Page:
In July, Ryan Hermansky, the board president of the Arizona dispensaries Association said that “although there are nearly 200,000 medical marijuana patients and numerous adult-use consumers in Arizona, marijuana sales have not increased and have declined in many areas.”

According to Heransky, wholesale cannabis prices in Arizona range from $500 per pound for cannabis flower grown outdoors to $2,200 for top-tier indoor cannabis flower. 

Unlike in other states, there is no limit on how much any licensed cultivator can grow. The Phoenix New Times highlighted Arizona’s Copperstate Farm in Snowflake, Arizona, which reported in May that it produces more than 200,000 dry pounds of cannabis annually. As the Phoenix New Times reported, Arizona’s total medical marijuana transactions for the first half of 2022 were 42,699 pounds. 

But despite what some observers have noted is a concerning development, Hermansky sounded a more optimistic note.

“Flower is being sold at competitive prices, and that enables well-run grows to function and be profitable." 

“They were able to hit the ground running” 

As Vicente Sederberg Associate Attorney Jason Adelstone puts it, the Arizona adult use market “matured extremely quickly.”

“On day 1, the Arizona Department of Health Services allowed all medical operators to shift to adult use, and we were seeing clients receive their approval within minutes. They were able to immediately transfer and hit the ground running.”

But while this has benefited Arizona cannabis consumers and the state’s already established cannabis companies, “for those trying to buy licenses or get into the market, it’s very difficult,” according to Adelstone.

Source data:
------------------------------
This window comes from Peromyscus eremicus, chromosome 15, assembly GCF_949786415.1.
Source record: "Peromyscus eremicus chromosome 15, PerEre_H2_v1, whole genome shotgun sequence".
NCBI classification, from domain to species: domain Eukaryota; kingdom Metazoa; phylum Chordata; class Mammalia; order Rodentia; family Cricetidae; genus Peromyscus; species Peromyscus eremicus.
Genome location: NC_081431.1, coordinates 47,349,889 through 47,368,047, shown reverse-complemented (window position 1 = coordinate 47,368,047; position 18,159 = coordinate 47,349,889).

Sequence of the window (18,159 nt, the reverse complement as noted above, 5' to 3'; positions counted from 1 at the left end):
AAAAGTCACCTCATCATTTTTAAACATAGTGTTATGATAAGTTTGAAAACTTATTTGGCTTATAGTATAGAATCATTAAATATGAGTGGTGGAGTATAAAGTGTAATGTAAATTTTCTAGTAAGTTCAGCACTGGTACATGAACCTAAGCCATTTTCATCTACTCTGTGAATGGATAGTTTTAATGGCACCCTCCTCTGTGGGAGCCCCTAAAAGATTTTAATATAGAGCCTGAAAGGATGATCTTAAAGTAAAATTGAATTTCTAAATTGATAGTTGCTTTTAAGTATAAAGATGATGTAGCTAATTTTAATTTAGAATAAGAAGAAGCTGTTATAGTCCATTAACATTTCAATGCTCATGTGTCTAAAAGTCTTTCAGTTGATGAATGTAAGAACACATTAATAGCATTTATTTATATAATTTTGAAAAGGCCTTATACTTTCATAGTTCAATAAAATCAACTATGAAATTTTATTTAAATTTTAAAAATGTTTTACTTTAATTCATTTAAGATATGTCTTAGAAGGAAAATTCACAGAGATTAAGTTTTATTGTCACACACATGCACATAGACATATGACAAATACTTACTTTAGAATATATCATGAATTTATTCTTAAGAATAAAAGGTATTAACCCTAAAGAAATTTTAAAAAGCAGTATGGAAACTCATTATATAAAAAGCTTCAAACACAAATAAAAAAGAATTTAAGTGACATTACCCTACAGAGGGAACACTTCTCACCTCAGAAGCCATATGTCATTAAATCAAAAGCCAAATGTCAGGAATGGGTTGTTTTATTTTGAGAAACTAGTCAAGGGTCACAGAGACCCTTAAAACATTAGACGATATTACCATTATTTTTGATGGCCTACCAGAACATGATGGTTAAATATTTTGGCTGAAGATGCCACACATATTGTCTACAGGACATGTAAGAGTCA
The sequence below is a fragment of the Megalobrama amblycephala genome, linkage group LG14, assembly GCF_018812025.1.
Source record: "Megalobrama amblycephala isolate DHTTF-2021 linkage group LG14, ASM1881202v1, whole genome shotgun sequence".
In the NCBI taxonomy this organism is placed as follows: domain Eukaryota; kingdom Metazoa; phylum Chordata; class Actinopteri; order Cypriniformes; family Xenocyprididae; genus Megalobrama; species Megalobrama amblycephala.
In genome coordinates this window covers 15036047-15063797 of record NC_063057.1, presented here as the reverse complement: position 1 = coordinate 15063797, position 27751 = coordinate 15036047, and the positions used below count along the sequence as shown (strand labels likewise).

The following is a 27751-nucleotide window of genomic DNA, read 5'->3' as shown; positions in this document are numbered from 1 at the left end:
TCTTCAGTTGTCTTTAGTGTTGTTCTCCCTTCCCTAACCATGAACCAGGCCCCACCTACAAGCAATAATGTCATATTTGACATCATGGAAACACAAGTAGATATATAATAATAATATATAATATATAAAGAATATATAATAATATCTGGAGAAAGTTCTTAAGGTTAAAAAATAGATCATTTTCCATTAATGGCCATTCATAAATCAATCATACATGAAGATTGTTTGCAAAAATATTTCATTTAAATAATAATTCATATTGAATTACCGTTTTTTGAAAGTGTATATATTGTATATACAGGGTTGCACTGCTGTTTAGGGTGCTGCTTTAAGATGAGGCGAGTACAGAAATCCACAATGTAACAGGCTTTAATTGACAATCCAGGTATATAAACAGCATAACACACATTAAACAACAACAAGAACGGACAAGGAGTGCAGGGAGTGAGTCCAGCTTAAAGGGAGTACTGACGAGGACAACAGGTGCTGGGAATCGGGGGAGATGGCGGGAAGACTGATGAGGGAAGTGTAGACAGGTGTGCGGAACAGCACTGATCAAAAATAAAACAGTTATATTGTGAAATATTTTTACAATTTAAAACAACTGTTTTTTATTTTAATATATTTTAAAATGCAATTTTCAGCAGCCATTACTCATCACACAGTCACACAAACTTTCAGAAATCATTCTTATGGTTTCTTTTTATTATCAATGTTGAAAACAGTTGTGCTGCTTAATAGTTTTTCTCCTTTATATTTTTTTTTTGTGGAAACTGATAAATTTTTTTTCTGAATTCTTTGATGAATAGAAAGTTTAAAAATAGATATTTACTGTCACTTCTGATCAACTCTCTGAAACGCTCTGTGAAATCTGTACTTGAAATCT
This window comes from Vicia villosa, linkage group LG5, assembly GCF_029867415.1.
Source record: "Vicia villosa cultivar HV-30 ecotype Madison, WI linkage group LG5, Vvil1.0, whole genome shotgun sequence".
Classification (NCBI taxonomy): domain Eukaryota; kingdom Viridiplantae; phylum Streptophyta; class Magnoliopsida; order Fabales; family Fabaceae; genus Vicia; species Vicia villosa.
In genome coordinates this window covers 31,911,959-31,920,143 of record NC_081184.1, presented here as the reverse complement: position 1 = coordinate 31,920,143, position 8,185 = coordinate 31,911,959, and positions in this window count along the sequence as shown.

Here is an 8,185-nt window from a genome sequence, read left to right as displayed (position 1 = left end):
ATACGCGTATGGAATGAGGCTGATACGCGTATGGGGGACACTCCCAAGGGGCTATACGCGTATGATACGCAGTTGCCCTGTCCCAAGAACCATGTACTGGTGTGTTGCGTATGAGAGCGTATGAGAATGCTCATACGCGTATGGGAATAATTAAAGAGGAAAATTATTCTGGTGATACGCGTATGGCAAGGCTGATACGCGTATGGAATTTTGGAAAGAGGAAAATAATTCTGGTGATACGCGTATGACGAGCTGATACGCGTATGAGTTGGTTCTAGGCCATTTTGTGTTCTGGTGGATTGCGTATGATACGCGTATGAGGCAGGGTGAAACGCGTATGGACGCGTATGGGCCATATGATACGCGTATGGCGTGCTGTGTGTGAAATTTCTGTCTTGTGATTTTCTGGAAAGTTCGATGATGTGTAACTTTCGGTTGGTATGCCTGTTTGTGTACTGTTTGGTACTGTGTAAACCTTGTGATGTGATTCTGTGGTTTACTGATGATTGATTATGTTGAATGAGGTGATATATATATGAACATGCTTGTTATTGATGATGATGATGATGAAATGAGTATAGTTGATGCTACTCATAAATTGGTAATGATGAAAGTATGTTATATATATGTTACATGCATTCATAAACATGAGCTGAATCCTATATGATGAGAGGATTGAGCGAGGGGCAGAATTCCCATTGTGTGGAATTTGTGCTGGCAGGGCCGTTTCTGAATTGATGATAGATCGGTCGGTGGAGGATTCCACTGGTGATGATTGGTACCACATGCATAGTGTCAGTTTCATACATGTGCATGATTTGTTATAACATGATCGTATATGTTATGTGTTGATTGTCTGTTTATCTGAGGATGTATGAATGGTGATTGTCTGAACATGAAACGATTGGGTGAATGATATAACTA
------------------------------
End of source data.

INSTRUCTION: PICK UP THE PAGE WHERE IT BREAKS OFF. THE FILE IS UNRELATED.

Adelstone stated that people looking to purchase a dual-use license could have to pay as much as $25 to $50 million. 

Adelstone also issued praise for the Arizona Department of Health Services, saying the [cannabis] agencies I’ve dealt with, ADHS is very industry-friendly, so they try to do whatever they can to try to help the operator become successful.”

These sentiments were echoed by Genevieve Meehan, the Director of Regulatory Compliance for Vicente Sederberg.  

“I do find ADHS to be very collaborative in their approach to supporting operators with achieving compliance,” Meehan said. 

She added that cannabis compliance enforcement should increase in Arizona as the cannabis market in the state matures. 

“This is kind of an ebb and flow that we’ve seen in other markets where after that initial licensing round, there’s pressure to begin to enforce the rules that have been implemented. So I think we’re seeing that shift now in Arizona with a real increase in enforcement.”

In 2023 the state will need to implement track and trace for the cannabis industry.

Neither gave any predictions of significant changes to the cannabis program that could come about due to the 2022 midterms. 

“If we get a Republican governor, I have no idea what priorities she’s going to have, but I doubt it’s anything that will hurt the industry because a billion dollars in sales is a lot of tax revenue.”

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Ben Hartman, Content Manager

Ben Hartman is a cannabis writing and marketing professional with over 15 years of experience in journalism and digital content creation. Ben was formerly the senior writer and research and analysis lead for The Cannigma.